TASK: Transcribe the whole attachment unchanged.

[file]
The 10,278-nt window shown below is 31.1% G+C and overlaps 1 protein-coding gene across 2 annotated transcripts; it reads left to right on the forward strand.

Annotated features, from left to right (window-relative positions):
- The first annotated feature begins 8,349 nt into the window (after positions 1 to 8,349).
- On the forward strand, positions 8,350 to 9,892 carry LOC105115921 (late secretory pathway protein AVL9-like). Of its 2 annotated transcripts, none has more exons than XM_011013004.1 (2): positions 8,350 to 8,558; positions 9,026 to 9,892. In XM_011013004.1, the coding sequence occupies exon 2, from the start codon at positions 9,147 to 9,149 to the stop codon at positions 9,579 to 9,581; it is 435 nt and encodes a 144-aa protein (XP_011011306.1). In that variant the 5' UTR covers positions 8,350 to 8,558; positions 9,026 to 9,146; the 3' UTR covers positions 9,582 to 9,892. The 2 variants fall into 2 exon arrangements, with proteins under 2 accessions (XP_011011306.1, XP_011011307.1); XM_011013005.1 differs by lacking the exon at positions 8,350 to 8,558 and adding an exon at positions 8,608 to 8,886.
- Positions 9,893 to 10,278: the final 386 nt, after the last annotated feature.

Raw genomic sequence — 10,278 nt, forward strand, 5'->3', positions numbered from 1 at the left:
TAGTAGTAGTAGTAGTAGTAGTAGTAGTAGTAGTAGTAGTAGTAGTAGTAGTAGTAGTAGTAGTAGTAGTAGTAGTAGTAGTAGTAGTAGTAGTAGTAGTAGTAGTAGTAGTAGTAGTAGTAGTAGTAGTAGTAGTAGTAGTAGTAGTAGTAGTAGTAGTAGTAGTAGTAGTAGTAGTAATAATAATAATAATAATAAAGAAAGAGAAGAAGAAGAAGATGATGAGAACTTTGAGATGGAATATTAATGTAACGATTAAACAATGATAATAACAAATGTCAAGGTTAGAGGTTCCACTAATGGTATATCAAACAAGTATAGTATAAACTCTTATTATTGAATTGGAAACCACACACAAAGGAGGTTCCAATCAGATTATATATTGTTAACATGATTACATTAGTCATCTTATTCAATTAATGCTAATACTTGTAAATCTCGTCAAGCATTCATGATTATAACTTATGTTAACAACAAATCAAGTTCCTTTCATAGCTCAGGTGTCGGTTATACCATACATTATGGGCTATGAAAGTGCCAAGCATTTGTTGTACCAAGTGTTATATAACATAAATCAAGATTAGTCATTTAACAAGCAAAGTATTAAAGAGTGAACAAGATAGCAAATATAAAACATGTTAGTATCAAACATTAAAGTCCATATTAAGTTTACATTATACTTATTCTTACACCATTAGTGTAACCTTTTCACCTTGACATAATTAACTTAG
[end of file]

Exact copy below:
The 10,278-nt window shown below is 31.1% G+C and overlaps 1 protein-coding gene across 2 annotated transcripts; it reads left to right on the forward strand.

Annotated features, from left to right (window-relative positions):
- The first annotated feature begins 8,349 nt into the window (after positions 1 to 8,349).
- On the forward strand, positions 8,350 to 9,892 carry LOC105115921 (late secretory pathway protein AVL9-like). Of its 2 annotated transcripts, none has more exons than XM_011013004.1 (2): positions 8,350 to 8,558; positions 9,026 to 9,892. In XM_011013004.1, the coding sequence occupies exon 2, from the start codon at positions 9,147 to 9,149 to the stop codon at positions 9,579 to 9,581; it is 435 nt and encodes a 144-aa protein (XP_011011306.1). In that variant the 5' UTR covers positions 8,350 to 8,558; positions 9,026 to 9,146; the 3' UTR covers positions 9,582 to 9,892. The 2 variants fall into 2 exon arrangements, with proteins under 2 accessions (XP_011011306.1, XP_011011307.1); XM_011013005.1 differs by lacking the exon at positions 8,350 to 8,558 and adding an exon at positions 8,608 to 8,886.
- Positions 9,893 to 10,278: the final 386 nt, after the last annotated feature.

Raw genomic sequence — 10,278 nt, forward strand, 5'->3', positions numbered from 1 at the left:
TAGTAGTAGTAGTAGTAGTAGTAGTAGTAGTAGTAGTAGTAGTAGTAGTAGTAGTAGTAGTAGTAGTAGTAGTAGTAGTAGTAGTAGTAGTAGTAGTAGTAGTAGTAGTAGTAGTAGTAGTAGTAGTAGTAGTAGTAGTAGTAGTAGTAGTAGTAGTAGTAGTAGTAGTAGTAGTAGTAATAATAATAATAATAATAAAGAAAGAGAAGAAGAAGAAGATGATGAGAACTTTGAGATGGAATATTAATGTAACGATTAAACAATGATAATAACAAATGTCAAGGTTAGAGGTTCCACTAATGGTATATCAAACAAGTATAGTATAAACTCTTATTATTGAATTGGAAACCACACACAAAGGAGGTTCCAATCAGATTATATATTGTTAACATGATTACATTAGTCATCTTATTCAATTAATGCTAATACTTGTAAATCTCGTCAAGCATTCATGATTATAACTTATGTTAACAACAAATCAAGTTCCTTTCATAGCTCAGGTGTCGGTTATACCATACATTATGGGCTATGAAAGTGCCAAGCATTTGTTGTACCAAGTGTTATATAACATAAATCAAGATTAGTCATTTAACAAGCAAAGTATTAAAGAGTGAACAAGATAGCAAATATAAAACATGTTAGTATCAAACATTAAAGTCCATATTAAGTTTACATTATACTTATTCTTACACCATTAGTGTAACCTTTTCACCTTGACATAATTAACTTAG